The Naked Scientists

The Naked Scientists Forum

Author Topic: Could Memories be transferred ?  (Read 4184 times)

Offline neilep

  • Withdrawnmist
  • Naked Science Forum GOD!
  • *******
  • Posts: 20602
  • Thanked: 8 times
    • View Profile
Could Memories be transferred ?
« on: 01/09/2007 01:47:53 »
If 'memory' is something intrinsically stored chemically as engrams in the brain...is it possible that either they could be transplanted into someone else or replicated into someone elses brain ?



 

Offline DoctorBeaver

  • Naked Science Forum GOD!
  • *******
  • Posts: 12656
  • Thanked: 3 times
  • A stitch in time would have confused Einstein.
    • View Profile
Could Memories be transferred ?
« Reply #1 on: 01/09/2007 20:17:32 »
I've not looked at neuro-psychology in any depth, but as far as I'm aware we still don't know the mechanism behind memory. However, the physicalist view is that memories are nothing more than a network of connected neurons controlled by electro-chemical stimuli. If that is the case, and we can find a way of establishing exactly what the connections are that give a person certain memories, then I suppose it's theoretically possible that the pattern could be imported into another brain or a computer.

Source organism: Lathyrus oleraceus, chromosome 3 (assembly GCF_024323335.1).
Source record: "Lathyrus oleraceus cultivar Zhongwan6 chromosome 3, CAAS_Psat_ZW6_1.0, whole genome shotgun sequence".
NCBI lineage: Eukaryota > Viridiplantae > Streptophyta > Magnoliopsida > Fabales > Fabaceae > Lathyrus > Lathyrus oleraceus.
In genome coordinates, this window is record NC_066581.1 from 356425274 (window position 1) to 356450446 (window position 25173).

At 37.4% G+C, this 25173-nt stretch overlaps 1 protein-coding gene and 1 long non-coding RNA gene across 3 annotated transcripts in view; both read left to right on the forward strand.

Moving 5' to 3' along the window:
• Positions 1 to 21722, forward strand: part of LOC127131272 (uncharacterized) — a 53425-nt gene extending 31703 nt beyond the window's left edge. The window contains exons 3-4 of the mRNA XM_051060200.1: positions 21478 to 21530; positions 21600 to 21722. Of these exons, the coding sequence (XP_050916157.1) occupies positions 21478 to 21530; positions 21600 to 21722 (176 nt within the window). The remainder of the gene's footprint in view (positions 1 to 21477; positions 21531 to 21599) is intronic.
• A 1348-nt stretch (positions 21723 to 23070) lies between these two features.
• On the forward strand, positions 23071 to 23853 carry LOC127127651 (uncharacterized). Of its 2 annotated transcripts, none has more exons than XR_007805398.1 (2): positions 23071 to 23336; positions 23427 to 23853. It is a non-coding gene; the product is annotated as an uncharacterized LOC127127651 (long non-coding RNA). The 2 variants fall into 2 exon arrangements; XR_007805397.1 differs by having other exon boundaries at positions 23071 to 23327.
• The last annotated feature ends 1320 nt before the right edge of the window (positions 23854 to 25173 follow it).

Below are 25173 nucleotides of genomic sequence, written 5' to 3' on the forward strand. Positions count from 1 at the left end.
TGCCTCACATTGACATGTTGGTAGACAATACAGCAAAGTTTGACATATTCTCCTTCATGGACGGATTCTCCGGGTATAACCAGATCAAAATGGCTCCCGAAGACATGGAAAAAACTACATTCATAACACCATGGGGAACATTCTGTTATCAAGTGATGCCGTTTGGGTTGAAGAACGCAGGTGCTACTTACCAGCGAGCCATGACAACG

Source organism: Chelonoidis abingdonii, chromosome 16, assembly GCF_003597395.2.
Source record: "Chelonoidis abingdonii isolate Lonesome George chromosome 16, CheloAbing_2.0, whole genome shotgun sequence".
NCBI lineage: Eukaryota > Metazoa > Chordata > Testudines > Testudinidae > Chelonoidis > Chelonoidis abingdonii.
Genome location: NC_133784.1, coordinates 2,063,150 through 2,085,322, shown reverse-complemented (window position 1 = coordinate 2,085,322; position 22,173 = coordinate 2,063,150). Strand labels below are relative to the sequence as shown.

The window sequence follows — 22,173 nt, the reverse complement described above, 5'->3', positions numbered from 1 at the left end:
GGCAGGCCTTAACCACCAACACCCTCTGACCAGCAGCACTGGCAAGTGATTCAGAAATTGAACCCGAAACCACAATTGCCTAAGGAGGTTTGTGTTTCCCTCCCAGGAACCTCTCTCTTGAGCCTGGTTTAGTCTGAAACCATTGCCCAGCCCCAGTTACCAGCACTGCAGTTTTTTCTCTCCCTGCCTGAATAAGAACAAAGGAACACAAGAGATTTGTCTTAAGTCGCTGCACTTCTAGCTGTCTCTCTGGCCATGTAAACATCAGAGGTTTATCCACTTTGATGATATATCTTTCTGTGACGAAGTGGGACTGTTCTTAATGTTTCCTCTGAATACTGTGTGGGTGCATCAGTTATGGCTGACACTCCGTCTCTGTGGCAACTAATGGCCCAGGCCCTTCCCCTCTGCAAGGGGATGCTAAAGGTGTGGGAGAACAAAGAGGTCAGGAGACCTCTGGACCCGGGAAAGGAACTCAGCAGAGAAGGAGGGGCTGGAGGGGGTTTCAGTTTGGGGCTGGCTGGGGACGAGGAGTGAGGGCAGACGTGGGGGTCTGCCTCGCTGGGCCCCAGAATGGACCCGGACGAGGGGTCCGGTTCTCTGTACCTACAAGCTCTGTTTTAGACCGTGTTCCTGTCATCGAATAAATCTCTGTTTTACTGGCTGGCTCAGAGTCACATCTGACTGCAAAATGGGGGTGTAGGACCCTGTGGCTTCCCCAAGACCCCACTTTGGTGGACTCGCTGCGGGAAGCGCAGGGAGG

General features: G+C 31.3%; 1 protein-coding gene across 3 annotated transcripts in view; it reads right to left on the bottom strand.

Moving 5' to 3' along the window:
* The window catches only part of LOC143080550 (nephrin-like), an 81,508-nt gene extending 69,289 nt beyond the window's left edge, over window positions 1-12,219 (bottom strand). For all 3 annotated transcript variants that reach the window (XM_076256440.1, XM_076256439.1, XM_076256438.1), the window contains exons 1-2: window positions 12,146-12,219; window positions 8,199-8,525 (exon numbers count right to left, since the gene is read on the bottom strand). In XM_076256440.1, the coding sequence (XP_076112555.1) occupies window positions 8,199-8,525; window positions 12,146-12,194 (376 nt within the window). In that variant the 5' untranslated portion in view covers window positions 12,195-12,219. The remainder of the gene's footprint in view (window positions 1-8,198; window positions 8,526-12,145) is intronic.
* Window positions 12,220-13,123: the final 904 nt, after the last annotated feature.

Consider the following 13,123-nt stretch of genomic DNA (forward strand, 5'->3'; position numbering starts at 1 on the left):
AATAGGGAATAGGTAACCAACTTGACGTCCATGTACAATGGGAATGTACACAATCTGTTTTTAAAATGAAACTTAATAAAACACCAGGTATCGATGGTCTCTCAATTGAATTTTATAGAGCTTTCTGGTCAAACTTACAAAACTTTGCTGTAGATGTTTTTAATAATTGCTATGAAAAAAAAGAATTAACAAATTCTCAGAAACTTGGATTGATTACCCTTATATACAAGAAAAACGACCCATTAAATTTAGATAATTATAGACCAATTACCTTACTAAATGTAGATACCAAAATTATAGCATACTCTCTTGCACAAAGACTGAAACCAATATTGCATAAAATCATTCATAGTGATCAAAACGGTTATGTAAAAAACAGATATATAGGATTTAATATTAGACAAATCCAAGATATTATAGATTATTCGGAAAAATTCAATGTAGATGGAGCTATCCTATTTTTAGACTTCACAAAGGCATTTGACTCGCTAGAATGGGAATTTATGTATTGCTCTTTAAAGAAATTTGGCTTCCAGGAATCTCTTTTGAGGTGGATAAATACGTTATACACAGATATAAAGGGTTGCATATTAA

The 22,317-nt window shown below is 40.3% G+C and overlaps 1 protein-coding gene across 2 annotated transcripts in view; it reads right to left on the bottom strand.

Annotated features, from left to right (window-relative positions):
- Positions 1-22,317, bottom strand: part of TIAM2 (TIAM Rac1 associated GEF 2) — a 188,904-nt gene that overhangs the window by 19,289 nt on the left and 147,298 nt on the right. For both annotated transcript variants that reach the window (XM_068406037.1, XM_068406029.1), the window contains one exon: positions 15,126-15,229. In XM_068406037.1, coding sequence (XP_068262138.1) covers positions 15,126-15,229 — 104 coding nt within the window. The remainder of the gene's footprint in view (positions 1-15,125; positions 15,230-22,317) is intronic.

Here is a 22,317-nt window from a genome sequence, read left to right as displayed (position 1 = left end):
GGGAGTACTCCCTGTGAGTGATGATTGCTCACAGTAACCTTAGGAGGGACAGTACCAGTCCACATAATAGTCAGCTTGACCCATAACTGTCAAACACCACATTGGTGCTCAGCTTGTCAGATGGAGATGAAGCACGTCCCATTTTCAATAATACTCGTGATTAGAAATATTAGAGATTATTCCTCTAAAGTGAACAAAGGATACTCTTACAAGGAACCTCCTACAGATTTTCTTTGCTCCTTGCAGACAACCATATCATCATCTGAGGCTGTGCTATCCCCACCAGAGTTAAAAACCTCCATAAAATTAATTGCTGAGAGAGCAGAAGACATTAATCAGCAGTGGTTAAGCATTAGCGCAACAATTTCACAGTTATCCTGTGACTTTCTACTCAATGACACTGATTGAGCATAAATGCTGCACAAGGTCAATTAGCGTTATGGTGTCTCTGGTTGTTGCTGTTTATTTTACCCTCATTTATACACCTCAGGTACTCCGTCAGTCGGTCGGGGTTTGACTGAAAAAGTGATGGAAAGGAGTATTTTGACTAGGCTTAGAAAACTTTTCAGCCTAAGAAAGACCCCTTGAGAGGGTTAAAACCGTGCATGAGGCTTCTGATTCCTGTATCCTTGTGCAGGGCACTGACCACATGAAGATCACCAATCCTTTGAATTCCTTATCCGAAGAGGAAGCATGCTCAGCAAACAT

One big problem I can foresee is that memories are not clear cut. Remembering 1 thing can trigger the memory of something else. We may catch a whiff of scent that reminds us of a person and then other memories of that person come flooding back. There must be a connection between memory and olfactory processing. The same is true of all our senses.

Sufferers from Alzheimer's, or those with brain damage, can have some memories impaired or lost whilst others stay firmly in the mind. That would imply that memories are scattered throughout various parts of the brain. Therefore, it may be that we would have to ascertain every connection from every braincell in a person's brain before we could guarantee that we had captured a certain memory.

We have billions of braincells, billions of interconnections. And the connections are not like binary notation in a computer; either 1 or 0, yes or no. There are varying degrees of interconnection akin to fuzzy logic. At present we simply don't have the computing power to mimic an entire brain. I don't know if quantum computers could provide the requisite power, but from what little I know I don't think so.
 

Offline neilep

  • Withdrawnmist
  • Naked Science Forum GOD!
  • *******
  • Posts: 20602
  • Thanked: 8 times
    • View Profile
Could Memories be transferred ?
« Reply #2 on: 01/09/2007 21:04:13 »
Thank you Dr Eth.

I quite agree that at this time it is a matter of fantasy !..but I can see it being a real possibility.

I don't believe it is prerequisite that memories must be associated with  olfactory processing or any senses for that matter. Though, clearly there are associations which are definite and true.  But I do believe that it's possible to recollect without the need for a sensation.

It doesn't matter if a memory is clear cut or not....If so..then it's non clear cut nature will also be transferred